NEW YORK – Several UK agencies have committed £28 million ($34.4 million) to obtain whole-genome sequences of 35,000 patients affected by COVID-19.
Genomics England, the UK NHS, the Genetics of Mortality in Critical Care (GenOMICC) study consortium, and Illumina are partnering to study how genes affect a patient's response to SARS-CoV-2, the virus that causes COVID-19. The consortium will sequence up to 20,000 genomes from patients currently or previously in intensive care due to the coronavirus and up to 15,000 patients who had mild or moderate symptoms. Illumina will perform all the sequencing at its Cambridge, UK labs.
UK Research and Innovation, the Department of Health and Social Care, and the National Institute for Health Research are funding the study along with Genomics England. Illumina is providing an undisclosed in-kind contribution.
"Our genes play a role in determining who becomes desperately sick with infections like COVID-19," Kenneth Baillie, a clinical research fellow at the University of Edinburgh and the GenOMICC study's lead investigator, said in a statement. "We are excited to work with Genomics England to tackle this new and complex disease… By combining the genome with rich clinical characteristics and comparing those who become severely ill with those that experience a much milder illness, the consortium hopes to gain new insights into how the virus affects us."
The patient sequencing study will complement efforts of the COVID-19 Genomics UK consortium (COG-UK) already underway to sequence the SARS-CoV-2 genome in infected patients led by Public Health England and the Sanger Institute. That effort received £20 million from the UK government and the Wellcome Trust.
"In COG-UK we have already sequenced over 10,000 virus genomes from patients with COVID-19," study director and University of Cambridge Professor Sharon Peacock said in a statement. "Linking this data to the patient's own genome data in the Genomics England-GenOMICC study may provide unique insights into how the patient and virus genomes act together to influence the patient's response to the infection and will help inform and improve our response to future outbreaks."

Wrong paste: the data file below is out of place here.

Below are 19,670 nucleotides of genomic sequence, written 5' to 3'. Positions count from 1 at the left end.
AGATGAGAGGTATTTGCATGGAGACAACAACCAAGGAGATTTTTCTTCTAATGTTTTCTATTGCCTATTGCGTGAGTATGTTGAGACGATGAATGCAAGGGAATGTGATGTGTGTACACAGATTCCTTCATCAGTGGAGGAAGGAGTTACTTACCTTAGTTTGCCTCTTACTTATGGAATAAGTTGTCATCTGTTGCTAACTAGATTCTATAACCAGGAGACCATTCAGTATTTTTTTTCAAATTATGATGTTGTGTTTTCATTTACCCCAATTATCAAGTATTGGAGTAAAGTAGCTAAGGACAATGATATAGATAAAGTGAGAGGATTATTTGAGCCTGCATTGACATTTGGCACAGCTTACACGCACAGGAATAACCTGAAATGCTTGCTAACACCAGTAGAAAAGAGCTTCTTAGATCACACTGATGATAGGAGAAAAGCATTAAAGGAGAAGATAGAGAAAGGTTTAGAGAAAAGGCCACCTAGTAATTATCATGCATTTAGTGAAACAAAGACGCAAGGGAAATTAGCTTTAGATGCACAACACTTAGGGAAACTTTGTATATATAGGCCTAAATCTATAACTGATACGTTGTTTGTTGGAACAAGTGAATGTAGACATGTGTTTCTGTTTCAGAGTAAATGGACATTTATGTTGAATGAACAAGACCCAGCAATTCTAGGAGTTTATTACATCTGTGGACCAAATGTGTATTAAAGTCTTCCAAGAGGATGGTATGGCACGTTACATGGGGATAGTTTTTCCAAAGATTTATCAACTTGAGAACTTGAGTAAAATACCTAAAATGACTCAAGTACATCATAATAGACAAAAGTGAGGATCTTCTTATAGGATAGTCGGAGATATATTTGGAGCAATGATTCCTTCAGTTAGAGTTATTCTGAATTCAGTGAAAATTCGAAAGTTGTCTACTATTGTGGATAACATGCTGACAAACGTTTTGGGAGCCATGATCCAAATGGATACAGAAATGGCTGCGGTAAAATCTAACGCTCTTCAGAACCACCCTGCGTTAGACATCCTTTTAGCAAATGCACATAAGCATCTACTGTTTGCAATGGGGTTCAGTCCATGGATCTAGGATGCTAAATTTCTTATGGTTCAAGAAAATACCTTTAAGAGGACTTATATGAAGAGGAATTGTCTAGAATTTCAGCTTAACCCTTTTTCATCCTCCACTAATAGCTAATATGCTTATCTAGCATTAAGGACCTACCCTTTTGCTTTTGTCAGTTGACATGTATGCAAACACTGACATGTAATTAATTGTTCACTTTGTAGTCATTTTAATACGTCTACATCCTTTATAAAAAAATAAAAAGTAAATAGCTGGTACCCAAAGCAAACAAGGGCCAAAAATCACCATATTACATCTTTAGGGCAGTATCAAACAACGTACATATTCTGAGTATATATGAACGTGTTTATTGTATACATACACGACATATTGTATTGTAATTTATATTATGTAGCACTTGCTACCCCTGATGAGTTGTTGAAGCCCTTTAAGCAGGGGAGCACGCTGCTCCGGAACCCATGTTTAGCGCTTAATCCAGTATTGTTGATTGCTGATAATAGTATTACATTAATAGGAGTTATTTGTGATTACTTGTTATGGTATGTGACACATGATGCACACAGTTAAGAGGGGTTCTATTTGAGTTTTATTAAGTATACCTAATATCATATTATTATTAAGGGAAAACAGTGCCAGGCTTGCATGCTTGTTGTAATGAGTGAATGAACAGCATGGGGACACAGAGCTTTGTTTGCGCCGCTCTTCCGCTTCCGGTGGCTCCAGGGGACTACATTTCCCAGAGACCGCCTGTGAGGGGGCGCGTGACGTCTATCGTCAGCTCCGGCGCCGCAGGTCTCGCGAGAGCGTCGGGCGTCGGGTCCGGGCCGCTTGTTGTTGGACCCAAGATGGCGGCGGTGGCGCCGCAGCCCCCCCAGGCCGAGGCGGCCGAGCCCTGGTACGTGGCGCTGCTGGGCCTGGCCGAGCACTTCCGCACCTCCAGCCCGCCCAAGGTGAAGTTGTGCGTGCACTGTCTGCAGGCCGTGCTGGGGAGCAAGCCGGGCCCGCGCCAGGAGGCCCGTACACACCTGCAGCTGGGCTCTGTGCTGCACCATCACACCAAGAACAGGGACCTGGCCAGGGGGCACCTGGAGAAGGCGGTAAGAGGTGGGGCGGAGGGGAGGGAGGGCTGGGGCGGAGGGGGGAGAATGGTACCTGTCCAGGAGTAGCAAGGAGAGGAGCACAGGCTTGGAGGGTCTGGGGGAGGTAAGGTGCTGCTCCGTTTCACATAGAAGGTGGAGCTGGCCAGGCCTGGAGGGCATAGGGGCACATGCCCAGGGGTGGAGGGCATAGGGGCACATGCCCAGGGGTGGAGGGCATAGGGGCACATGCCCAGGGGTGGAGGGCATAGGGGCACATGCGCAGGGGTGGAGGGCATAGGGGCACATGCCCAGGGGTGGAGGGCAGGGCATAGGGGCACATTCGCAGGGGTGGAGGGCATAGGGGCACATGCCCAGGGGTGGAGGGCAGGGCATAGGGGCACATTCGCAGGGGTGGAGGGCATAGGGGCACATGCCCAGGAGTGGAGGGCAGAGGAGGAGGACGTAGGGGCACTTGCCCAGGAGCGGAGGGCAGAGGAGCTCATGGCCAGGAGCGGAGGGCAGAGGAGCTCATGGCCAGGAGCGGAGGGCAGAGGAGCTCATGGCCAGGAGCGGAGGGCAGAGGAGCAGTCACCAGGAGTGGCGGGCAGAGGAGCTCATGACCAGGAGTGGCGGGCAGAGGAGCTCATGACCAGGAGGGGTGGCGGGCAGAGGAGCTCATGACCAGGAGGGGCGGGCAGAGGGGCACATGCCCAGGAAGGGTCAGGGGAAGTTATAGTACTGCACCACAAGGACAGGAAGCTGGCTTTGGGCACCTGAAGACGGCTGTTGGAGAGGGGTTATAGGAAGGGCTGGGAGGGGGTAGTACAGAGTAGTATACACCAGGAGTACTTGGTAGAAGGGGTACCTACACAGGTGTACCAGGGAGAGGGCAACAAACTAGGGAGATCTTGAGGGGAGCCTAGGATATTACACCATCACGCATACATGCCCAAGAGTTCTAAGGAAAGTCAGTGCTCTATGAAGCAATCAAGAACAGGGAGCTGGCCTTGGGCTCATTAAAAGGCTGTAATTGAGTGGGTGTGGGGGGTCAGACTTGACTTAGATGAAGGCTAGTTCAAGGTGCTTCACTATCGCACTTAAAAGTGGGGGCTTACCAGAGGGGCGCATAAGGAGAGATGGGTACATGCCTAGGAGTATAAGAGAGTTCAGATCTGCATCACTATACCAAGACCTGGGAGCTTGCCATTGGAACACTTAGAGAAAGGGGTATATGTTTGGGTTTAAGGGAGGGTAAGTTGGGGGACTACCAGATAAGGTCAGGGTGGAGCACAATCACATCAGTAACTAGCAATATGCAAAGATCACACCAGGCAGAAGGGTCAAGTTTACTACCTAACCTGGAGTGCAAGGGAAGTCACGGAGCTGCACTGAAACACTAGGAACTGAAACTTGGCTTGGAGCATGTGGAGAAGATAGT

This new study is the latest effort between longtime partners Illumina and Genomics England. Illumina became a key partner for the 100,000 Genomes Project in 2014 and in January the organizations announced a deal for Illumina to sequence 300,000 patients to support diagnosis and inform treatment.
Officials involved with the study expressed hope that whole-genome sequencing might also help in the search for COVID-19 treatments. "By discovering why some people are predisposed to developing life-threatening symptoms, the consortium will be able to identify treatments which have the best chance of success in clinical trials, and potentially identify people at extreme risk if they develop COVID-19," Baillie said.